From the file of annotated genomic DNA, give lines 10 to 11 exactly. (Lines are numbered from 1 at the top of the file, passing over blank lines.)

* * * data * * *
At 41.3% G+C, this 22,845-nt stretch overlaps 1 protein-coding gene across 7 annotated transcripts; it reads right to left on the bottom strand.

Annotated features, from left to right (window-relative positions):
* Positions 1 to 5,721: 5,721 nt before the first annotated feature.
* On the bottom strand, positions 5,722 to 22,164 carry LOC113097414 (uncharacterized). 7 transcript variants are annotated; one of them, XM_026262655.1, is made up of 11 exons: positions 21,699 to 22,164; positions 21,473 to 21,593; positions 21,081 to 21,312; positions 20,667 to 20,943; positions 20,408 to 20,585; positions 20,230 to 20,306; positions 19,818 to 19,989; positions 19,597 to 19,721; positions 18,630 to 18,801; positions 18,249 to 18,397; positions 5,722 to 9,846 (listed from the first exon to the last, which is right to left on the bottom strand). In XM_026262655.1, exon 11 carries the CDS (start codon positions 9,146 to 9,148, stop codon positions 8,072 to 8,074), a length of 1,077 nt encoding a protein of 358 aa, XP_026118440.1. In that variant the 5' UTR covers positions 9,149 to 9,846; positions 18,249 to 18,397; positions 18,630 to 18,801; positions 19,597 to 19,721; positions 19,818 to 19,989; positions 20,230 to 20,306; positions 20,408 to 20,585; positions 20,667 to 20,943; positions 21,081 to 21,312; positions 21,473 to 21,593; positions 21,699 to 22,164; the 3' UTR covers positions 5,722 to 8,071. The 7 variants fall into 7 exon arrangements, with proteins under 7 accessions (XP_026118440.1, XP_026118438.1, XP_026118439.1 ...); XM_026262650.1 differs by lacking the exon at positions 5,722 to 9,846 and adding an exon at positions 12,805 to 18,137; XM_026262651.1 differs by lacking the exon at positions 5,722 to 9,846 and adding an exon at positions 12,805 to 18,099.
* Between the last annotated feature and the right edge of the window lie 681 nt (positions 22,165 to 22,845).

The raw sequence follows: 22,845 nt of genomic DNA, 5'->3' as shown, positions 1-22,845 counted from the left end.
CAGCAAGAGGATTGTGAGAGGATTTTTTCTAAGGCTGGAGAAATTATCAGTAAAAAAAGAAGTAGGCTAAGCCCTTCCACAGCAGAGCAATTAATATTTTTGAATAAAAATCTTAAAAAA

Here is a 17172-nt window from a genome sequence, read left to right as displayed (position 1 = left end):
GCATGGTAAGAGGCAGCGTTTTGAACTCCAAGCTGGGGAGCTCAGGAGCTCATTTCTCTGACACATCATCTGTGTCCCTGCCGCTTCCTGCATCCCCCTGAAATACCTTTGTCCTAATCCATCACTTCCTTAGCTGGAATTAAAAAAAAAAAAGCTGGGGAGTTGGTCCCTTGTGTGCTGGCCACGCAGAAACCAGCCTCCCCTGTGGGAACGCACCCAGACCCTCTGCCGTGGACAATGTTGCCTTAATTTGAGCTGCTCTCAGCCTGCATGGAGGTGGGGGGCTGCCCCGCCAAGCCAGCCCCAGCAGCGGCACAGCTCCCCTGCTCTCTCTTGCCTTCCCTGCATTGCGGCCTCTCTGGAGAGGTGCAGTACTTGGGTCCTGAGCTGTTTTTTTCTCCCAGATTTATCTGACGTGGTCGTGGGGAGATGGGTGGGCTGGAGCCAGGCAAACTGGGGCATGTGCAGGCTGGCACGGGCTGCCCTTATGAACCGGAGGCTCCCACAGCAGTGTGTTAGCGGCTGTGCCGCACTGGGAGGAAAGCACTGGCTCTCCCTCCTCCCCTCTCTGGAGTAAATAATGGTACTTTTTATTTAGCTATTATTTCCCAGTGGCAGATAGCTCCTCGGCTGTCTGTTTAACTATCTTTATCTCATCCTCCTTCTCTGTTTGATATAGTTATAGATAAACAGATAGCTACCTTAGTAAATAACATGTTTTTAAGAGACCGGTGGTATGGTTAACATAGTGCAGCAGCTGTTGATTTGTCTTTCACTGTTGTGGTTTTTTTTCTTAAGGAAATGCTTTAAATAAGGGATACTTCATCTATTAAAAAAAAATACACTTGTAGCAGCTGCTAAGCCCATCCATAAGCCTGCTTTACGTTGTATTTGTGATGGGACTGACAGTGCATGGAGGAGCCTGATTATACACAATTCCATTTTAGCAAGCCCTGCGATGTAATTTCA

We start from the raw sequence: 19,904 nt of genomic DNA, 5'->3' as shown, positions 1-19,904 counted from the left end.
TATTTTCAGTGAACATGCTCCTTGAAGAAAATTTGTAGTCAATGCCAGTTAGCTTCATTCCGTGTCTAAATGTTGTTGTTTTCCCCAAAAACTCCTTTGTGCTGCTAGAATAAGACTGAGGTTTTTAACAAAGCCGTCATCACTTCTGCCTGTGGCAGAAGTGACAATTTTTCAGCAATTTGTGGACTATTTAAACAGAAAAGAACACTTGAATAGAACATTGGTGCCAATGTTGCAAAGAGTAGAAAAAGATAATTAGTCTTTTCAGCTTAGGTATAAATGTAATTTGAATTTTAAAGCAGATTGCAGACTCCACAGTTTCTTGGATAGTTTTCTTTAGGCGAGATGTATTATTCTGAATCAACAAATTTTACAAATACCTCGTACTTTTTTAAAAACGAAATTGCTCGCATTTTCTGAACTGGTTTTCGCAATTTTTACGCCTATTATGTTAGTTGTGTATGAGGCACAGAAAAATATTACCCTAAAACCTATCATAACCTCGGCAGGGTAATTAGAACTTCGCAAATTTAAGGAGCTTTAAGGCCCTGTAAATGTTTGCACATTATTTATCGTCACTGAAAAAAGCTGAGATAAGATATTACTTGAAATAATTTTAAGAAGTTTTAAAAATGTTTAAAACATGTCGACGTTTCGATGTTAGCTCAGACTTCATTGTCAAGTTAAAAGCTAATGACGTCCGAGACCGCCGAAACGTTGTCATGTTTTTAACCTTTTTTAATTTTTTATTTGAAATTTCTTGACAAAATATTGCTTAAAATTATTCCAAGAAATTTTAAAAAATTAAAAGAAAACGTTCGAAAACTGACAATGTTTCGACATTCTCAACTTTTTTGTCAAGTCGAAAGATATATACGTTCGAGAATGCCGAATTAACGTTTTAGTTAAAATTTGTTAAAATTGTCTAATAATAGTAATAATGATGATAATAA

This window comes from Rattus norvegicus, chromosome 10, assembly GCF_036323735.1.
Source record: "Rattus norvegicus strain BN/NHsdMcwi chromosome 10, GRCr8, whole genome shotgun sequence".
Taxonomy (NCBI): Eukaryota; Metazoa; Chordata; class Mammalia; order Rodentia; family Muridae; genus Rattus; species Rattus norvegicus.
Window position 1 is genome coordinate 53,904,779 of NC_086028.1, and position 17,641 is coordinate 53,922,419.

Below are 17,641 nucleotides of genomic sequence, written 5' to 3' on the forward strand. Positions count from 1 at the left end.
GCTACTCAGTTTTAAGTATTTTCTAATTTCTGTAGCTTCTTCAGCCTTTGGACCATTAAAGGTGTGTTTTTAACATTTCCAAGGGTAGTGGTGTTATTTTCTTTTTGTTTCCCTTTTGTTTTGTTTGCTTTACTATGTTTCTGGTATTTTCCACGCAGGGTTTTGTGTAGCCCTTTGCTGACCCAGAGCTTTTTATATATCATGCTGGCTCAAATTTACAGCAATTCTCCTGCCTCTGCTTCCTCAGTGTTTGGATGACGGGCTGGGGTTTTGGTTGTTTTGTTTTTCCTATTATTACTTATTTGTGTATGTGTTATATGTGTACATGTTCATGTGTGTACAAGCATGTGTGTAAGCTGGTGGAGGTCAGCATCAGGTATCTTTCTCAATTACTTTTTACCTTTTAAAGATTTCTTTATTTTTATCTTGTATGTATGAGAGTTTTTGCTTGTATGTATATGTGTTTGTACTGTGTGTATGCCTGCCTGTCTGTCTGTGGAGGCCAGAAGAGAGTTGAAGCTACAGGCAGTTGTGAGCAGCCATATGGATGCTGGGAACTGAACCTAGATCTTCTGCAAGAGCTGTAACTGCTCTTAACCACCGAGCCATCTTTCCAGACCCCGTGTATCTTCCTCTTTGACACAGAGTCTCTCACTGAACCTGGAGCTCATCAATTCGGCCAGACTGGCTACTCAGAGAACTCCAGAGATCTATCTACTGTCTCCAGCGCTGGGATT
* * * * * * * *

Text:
We start from the raw sequence: 19,904 nt of genomic DNA, 5'->3' as shown, positions 1-19,904 counted from the left end.
TATTTTCAGTGAACATGCTCCTTGAAGAAAATTTGTAGTCAATGCCAGTTAGCTTCATTCCGTGTCTAAATGTTGTTGTTTTCCCCAAAAACTCCTTTGTGCTGCTAGAATAAGACTGAGGTTTTTAACAAAGCCGTCATCACTTCTGCCTGTGGCAGAAGTGACAATTTTTCAGCAATTTGTGGACTATTTAAACAGAAAAGAACACTTGAATAGAACATTGGTGCCAATGTTGCAAAGAGTAGAAAAAGATAATTAGTCTTTTCAGCTTAGGTATAAATGTAATTTGAATTTTAAAGCAGATTGCAGACTCCACAGTTTCTTGGATAGTTTTCTTTAGGCGAGATGTATTATTCTGAATCAACAAATTTTACAAATACCTCGTACTTTTTTAAAAACGAAATTGCTCGCATTTTCTGAACTGGTTTTCGCAATTTTTACGCCTATTATGTTAGTTGTGTATGAGGCACAGAAAAATATTACCCTAAAACCTATCATAACCTCGGCAGGGTAATTAGAACTTCGCAAATTTAAGGAGCTTTAAGGCCCTGTAAATGTTTGCACATTATTTATCGTCACTGAAAAAAGCTGAGATAAGATATTACTTGAAATAATTTTAAGAAGTTTTAAAAATGTTTAAAACATGTCGACGTTTCGATGTTAGCTCAGACTTCATTGTCAAGTTAAAAGCTAATGACGTCCGAGACCGCCGAAACGTTGTCATGTTTTTAACCTTTTTTAATTTTTTATTTGAAATTTCTTGACAAAATATTGCTTAAAATTATTCCAAGAAATTTTAAAAAATTAAAAGAAAACGTTCGAAAACTGACAATGTTTCGACATTCTCAACTTTTTTGTCAAGTCGAAAGATATATACGTTCGAGAATGCCGAATTAACGTTTTAGTTAAAATTTGTTAAAATTGTCTAATAATAGTAATAATGATGATAATAA